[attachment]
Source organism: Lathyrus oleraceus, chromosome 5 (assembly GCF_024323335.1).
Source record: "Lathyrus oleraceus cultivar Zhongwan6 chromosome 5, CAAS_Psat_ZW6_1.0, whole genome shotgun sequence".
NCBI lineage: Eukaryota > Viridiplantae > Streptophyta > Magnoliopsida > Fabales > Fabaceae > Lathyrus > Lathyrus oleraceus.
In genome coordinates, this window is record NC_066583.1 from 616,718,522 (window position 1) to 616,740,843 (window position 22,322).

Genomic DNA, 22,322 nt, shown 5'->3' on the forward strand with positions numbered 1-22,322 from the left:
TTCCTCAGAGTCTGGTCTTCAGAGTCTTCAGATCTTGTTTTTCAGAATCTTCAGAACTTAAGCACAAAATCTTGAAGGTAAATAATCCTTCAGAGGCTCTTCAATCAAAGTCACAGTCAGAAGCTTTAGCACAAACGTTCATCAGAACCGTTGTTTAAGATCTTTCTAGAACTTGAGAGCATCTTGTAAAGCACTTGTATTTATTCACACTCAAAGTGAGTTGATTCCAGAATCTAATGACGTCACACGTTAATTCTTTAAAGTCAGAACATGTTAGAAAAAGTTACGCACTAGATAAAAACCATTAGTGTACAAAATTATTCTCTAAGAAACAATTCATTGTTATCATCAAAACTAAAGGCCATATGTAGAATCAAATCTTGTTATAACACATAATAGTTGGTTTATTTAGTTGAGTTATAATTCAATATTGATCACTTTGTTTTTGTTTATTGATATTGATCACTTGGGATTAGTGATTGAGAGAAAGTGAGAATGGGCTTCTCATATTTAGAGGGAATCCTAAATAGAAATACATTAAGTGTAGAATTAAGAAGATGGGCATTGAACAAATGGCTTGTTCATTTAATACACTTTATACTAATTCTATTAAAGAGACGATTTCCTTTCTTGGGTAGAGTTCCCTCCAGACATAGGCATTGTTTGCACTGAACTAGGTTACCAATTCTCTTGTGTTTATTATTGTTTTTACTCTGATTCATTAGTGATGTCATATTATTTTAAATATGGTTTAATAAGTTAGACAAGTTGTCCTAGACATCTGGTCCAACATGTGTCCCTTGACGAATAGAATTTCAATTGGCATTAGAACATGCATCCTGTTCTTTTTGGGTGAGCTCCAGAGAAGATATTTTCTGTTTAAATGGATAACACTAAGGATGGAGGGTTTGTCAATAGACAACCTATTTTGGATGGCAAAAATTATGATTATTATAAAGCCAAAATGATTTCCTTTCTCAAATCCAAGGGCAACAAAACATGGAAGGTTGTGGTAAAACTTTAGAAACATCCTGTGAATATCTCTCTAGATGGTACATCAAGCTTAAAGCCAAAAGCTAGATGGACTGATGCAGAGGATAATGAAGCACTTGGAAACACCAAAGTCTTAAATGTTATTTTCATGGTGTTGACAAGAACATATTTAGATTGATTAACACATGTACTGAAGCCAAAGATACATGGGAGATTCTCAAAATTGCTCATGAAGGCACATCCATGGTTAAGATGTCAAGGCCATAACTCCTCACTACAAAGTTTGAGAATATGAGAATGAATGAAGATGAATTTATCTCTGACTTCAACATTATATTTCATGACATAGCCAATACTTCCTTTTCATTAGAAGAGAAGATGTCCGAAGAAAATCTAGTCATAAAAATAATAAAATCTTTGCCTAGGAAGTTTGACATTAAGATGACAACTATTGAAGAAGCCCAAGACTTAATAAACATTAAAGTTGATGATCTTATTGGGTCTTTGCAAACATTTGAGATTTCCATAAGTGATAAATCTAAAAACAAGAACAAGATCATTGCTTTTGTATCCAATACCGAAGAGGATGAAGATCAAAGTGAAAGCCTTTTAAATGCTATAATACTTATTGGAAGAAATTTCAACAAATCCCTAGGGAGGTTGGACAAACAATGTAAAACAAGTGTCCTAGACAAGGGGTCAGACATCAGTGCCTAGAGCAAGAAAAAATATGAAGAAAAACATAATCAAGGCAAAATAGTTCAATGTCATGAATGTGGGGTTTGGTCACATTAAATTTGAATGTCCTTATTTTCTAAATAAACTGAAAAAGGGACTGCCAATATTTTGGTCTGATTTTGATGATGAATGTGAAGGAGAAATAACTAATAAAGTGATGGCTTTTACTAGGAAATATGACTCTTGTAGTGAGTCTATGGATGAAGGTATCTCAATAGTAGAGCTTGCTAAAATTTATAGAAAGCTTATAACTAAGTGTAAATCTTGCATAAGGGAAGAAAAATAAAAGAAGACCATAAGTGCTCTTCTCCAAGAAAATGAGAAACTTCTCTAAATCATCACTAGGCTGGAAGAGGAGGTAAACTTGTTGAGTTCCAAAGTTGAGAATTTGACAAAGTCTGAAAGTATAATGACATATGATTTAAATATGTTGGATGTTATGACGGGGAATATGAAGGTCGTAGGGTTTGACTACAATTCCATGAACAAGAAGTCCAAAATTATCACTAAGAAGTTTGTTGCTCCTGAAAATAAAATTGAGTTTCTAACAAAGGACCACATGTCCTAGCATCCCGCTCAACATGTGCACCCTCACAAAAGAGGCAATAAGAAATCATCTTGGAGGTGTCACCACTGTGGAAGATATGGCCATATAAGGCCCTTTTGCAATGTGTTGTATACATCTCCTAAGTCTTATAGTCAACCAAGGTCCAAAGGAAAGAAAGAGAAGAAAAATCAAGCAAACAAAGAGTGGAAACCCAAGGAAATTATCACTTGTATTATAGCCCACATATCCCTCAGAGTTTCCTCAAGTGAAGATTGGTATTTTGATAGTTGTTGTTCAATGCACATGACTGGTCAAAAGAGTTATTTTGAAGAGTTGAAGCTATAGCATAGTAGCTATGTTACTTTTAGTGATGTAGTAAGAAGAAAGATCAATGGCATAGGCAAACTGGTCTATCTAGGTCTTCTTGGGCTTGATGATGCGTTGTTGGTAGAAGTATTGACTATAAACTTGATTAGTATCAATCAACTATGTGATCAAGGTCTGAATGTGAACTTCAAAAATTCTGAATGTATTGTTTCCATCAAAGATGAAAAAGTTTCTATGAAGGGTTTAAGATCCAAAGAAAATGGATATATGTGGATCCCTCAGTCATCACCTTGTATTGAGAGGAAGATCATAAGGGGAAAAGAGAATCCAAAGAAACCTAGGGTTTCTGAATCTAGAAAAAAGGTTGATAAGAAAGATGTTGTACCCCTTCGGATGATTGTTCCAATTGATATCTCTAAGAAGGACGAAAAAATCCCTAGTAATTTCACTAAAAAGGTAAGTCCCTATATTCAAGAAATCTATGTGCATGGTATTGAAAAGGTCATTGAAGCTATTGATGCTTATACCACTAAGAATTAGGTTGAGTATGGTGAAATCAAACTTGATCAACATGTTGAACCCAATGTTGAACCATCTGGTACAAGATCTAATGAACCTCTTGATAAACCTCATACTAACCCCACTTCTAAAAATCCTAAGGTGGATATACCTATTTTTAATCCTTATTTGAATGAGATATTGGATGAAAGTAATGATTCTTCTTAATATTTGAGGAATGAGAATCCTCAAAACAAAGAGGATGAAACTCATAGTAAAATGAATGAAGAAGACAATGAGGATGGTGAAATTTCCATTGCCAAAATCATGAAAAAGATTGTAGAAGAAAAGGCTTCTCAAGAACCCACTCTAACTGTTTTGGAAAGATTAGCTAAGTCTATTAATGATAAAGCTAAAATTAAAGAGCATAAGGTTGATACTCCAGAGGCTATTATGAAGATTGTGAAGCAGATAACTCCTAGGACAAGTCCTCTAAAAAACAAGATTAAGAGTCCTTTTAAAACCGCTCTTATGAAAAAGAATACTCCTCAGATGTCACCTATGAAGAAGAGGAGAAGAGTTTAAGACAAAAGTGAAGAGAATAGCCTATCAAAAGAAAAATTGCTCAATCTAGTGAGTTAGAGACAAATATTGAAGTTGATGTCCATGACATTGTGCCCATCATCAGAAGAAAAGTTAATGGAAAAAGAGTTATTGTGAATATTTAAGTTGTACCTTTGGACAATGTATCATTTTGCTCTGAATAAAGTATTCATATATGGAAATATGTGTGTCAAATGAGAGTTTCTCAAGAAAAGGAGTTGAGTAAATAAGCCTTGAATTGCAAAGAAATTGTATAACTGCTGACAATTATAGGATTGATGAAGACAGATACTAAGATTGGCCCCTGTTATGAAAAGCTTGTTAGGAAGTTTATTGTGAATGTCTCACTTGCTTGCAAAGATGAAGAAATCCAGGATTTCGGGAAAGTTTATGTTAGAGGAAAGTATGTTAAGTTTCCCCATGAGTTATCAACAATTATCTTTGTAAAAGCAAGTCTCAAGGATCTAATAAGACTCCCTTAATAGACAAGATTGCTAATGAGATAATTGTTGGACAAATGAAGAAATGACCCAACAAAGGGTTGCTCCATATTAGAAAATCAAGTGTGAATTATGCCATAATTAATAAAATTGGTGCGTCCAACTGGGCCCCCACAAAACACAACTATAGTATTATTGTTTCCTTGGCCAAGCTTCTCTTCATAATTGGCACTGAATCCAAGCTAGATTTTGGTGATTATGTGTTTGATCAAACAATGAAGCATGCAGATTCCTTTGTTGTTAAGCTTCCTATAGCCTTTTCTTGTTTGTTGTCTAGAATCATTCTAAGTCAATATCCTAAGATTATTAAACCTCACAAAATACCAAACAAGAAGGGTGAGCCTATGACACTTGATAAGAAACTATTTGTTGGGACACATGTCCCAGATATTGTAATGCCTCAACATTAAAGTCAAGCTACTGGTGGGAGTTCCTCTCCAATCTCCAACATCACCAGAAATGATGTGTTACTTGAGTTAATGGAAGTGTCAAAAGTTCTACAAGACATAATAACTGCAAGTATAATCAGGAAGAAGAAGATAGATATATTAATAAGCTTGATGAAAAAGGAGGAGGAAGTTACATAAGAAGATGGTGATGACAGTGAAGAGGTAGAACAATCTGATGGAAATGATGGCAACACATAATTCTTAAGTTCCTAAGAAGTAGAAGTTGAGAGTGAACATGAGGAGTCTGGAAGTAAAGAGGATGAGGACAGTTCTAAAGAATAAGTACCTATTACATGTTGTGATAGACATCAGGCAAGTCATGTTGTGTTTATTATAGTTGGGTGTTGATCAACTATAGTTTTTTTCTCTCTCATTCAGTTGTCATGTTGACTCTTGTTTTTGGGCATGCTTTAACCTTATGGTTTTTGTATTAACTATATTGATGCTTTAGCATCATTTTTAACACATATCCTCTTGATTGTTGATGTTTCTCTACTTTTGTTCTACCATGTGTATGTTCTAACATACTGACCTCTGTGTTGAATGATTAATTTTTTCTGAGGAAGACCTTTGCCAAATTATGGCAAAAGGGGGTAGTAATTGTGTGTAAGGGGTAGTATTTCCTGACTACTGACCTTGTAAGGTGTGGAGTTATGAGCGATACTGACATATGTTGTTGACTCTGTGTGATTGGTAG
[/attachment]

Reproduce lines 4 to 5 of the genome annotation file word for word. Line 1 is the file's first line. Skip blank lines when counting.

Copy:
In genome coordinates, this window is record NC_066583.1 from 616,718,522 (window position 1) to 616,740,843 (window position 22,322).

Genomic DNA, 22,322 nt, shown 5'->3' on the forward strand with positions numbered 1-22,322 from the left: